Pirates Notebook: Injuries no minor matter
Share with others:
DENVER -- One by one, many of the Pirates' top prospects have fallen to injury this summer, mostly of the highly unpredictable and unpreventable variety.
The latest was Class AA Altoona center fielder Gorkys Hernandez, who will miss three to four months because of a fractured right ring finger and the surgery required to mend it, director of player development Kyle Stark said Wednesday. Hernandez's finger was hit by a pitch while attempting a bunt Sunday.
"Been a rough stretch with freak injuries," Stark said.
Hernandez has plenty of company on the major-injury list:
• Outfielder Starling Marte was hit in the hand by a pitch May 13, later had surgery and currently is on a rehabilitation stint.
• Catcher Tony Sanchez was hit in the head twice by pitches, the second on June 22 fracturing his jaw. He might return for the final week or two of the season.
• Left-hander Donnie Veal was shaping up as a Pittsburgh-ready starter until he had Tommy John surgery in early June.
• Infielders Brian Friday (ankle) and Brock Holt (knee) were hurt in separate collisions. Friday is back, but Holt is out for the year after surgery.
• Third baseman Jeremy Farrell has been out nearly two months because of a badly bruised knee that has built up fluid.
All had been among the system's top performers before getting hurt, and that included a surging Hernandez, who finally was beginning to meet the expectations that accompanied him as part of the Nate McLouth trade: A .291 June and .325 July had raised his season numbers to .266 with two home runs, 26 RBIs and 17 steals in 20 attempts.
And that is to say nothing of various pitching ailments to have slowed or shut down top prospect Bryan Morris, as well as Victor Black, Hunter Strickland, Colton Cain, Quinton Miller, Brett Lorin, Jeff Inman and Ramon Aguero.
The Pirates will be able to deploy many of these players in the Florida Instructional League this fall, while those with longer recoveries could look at winter ball.
"Injuries have certainly impacted the progress of many prospects this summer," Stark said. "Ultimately, that impacts their timetable, but we try not to get bogged down by specific timeframes and expectations. We recognize that these guys are humans and the game -- not to mention life -- creates uncertainty. All we can do is get guys healthy and get them back playing. This may cause a more aggressive move down the road, but our core philosophies and guidelines will still steer our decisions."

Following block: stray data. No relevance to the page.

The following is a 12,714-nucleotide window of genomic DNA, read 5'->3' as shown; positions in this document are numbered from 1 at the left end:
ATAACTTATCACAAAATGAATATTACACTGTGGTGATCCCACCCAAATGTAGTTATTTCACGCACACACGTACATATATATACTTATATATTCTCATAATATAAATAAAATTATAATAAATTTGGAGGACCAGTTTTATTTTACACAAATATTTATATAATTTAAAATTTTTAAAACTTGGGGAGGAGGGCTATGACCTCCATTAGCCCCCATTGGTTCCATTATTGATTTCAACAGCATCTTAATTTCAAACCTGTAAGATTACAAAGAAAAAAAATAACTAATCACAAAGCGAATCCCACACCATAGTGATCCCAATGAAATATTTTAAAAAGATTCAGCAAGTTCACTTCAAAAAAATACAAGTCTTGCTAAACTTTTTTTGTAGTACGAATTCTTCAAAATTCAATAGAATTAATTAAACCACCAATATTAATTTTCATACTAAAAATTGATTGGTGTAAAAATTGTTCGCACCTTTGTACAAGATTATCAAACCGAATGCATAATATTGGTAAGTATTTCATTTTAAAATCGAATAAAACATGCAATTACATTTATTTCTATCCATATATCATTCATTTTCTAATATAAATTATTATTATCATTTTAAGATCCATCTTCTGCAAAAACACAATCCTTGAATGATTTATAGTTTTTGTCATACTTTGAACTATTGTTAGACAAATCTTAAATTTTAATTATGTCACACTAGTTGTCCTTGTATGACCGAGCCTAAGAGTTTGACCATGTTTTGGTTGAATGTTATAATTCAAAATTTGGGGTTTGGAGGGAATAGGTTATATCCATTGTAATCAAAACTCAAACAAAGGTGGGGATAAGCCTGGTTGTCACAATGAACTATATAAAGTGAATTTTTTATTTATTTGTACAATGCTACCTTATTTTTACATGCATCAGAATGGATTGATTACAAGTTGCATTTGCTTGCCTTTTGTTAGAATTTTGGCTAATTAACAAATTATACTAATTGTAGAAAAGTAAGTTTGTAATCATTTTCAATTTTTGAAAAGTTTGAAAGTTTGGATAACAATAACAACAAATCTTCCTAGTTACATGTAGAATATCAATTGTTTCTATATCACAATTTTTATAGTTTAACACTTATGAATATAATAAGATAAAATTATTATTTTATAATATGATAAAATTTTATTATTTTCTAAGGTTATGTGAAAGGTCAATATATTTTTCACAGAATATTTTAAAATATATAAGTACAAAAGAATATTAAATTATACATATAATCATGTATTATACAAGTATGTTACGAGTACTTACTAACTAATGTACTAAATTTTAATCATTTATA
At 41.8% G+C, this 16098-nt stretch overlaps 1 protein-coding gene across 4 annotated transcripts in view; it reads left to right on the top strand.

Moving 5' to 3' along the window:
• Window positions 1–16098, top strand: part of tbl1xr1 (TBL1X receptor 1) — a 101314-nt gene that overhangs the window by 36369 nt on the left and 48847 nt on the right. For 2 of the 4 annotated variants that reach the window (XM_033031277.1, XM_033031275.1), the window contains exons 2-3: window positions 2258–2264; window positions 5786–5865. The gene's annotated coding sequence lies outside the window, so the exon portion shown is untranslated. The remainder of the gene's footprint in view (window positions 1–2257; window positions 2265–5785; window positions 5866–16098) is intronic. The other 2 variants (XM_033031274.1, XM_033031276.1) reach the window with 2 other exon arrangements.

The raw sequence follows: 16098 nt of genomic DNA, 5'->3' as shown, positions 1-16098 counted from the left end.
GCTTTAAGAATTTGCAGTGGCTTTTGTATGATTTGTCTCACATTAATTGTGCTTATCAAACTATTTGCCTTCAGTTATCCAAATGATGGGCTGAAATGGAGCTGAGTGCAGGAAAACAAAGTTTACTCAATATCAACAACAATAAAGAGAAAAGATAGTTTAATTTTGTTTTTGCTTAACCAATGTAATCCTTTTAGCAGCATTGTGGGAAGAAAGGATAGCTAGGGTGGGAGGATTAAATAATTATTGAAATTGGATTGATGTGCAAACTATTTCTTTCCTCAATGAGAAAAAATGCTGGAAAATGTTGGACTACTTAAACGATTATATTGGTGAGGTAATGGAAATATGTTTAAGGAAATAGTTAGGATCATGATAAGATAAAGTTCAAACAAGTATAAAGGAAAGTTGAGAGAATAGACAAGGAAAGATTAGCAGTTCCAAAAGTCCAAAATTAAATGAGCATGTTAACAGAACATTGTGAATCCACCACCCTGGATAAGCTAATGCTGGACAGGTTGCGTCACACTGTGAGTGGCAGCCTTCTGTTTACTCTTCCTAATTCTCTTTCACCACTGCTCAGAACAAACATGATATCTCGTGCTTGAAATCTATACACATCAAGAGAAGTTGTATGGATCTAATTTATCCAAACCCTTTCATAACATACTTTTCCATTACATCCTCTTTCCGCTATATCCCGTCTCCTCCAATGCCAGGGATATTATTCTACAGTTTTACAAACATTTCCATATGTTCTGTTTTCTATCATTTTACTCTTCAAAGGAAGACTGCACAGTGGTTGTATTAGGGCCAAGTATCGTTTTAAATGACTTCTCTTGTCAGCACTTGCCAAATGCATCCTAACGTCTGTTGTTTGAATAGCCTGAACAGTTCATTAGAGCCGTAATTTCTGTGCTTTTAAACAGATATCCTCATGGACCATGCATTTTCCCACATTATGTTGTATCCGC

Reliever D.J. Carrasco met with Neal Huntington, the Pirates' general manager, last week in Pittsburgh to express his openness to being traded to a contender. But Carrasco neither demanded a trade in the meeting nor said he would prefer one.
"It's just something that I'm open to, playing for a contender," Carrasco said Wednesday.
Huntington declined comment on the matter.
Several teams are known to have inquired about Carrasco, Octavio Dotel and Javier Lopez, the most experienced of the bullpen. Teams have asked about Evan Meek and Joel Hanrahan, too, but anything involving either of those two is highly unlikely.
There also continues to be a hot market for starting pitching, and Paul Maholm has been part of that. But, given the hole Maholm's departure would cause in the rotation and a stated lack of urgency by the front office to move salary, a trade involving him would be a surprise at this point.
• Indianapolis second baseman Aki Iwamura, who spent most of this season with the Pirates, was hospitalized and diagnosed with a concussion after a baserunning collision Wednesday. He ran into an infielder covering first base in the first inning of the team's 7-5 victory in Syracuse, N.Y. A CT scan and other tests came back negative, Stark said, but Iwamura will be reevaluated later in the week.
• Manager John Russell, on shortstop Ronny Cedeno's .373 July after being benched much of June: "I think he's somewhat turned the corner, I hope, in how he goes about it. He's a really emotional player. He wants to succeed so badly that his emotions sometimes get the best of him. I think he's starting to balance it. He's got a lot of talent, so, when he's like that, he's going to play very well."
• The Pirates promoted reliever Derek Hankins, 27, to Indianapolis after he had a 1.82 ERA in 26 appearances for Altoona. Brian Bass, who spent a week with the Pirates earlier this season, was sent from Indianapolis to Altoona.
• The Pirates announced they will cover all service fees for tickets that are purchased during for the upcoming seven-game homestand Aug. 2-8. Tickets bought in that time can be for any game, not just the homestand.
First Published July 29, 2010 12:00 am